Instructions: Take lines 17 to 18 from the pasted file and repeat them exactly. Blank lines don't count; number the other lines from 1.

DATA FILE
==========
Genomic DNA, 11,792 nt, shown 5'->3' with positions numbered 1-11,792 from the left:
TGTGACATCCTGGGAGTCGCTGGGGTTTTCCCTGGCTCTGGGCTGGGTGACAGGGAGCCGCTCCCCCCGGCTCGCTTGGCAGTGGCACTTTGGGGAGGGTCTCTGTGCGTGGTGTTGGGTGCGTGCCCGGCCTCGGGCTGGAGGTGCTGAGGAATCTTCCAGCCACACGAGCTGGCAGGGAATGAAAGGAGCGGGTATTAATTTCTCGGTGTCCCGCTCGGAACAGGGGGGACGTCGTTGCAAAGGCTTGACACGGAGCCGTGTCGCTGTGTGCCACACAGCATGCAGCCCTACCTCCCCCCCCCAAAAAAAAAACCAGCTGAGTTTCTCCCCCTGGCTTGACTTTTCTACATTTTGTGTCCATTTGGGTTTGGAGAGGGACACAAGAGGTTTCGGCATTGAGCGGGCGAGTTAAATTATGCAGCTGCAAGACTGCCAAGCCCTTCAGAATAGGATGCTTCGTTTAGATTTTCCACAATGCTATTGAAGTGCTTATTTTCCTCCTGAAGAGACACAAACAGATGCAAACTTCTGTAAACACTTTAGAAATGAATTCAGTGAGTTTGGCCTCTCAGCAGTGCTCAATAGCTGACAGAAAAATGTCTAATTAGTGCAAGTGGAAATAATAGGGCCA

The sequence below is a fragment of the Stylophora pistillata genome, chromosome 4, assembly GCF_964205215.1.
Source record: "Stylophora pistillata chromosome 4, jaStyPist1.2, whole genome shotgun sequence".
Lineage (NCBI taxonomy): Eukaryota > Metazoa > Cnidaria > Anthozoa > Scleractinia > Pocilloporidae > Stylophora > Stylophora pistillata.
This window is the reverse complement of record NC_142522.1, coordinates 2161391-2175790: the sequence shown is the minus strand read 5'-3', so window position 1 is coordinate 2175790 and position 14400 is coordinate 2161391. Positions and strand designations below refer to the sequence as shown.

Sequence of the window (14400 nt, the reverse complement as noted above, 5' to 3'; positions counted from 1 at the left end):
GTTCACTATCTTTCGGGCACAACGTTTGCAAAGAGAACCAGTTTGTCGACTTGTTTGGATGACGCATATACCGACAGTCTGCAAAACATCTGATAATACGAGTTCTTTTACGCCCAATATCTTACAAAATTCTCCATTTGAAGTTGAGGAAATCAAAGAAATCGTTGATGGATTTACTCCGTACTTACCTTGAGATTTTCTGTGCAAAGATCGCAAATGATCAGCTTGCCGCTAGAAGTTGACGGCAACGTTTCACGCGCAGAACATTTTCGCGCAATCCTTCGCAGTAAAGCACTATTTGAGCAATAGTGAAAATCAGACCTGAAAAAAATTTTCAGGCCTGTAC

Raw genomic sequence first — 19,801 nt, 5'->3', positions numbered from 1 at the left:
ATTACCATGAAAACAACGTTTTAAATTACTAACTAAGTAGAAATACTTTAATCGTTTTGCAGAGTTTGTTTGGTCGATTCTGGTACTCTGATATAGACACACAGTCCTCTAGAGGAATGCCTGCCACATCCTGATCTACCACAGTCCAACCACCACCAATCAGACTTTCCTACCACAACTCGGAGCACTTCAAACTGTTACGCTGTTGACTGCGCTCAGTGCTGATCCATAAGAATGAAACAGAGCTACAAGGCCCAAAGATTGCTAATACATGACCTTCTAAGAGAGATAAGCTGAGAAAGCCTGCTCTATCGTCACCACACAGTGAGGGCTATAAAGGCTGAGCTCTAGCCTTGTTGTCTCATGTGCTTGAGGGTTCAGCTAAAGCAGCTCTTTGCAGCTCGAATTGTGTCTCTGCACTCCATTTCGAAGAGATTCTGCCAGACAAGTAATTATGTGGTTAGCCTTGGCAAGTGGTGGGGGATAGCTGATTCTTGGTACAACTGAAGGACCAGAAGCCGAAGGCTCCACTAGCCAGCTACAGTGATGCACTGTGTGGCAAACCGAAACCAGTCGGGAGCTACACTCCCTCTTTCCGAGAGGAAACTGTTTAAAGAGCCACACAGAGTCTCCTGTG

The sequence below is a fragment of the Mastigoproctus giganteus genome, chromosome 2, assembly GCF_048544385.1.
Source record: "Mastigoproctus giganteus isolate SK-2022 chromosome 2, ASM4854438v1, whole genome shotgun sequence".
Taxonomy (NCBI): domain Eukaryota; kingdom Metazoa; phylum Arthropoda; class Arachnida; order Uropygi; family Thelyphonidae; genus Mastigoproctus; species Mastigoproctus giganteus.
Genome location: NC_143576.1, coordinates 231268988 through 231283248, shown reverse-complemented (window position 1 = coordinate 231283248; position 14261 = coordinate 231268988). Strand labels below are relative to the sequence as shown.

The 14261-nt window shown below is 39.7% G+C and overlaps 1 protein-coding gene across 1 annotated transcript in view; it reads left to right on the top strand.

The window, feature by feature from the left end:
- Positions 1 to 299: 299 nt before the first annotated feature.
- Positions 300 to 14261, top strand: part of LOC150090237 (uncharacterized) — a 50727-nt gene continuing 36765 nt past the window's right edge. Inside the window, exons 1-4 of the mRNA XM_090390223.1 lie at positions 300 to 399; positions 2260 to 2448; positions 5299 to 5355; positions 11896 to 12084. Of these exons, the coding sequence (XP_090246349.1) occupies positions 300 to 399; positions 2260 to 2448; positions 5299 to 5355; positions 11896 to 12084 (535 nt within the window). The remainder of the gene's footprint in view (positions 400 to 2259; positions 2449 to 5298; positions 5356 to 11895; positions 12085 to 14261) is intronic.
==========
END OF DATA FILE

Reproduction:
- Positions 1 to 299: 299 nt before the first annotated feature.
- Positions 300 to 14261, top strand: part of LOC150090237 (uncharacterized) — a 50727-nt gene continuing 36765 nt past the window's right edge. Inside the window, exons 1-4 of the mRNA XM_090390223.1 lie at positions 300 to 399; positions 2260 to 2448; positions 5299 to 5355; positions 11896 to 12084. Of these exons, the coding sequence (XP_090246349.1) occupies positions 300 to 399; positions 2260 to 2448; positions 5299 to 5355; positions 11896 to 12084 (535 nt within the window). The remainder of the gene's footprint in view (positions 400 to 2259; positions 2449 to 5298; positions 5356 to 11895; positions 12085 to 14261) is intronic.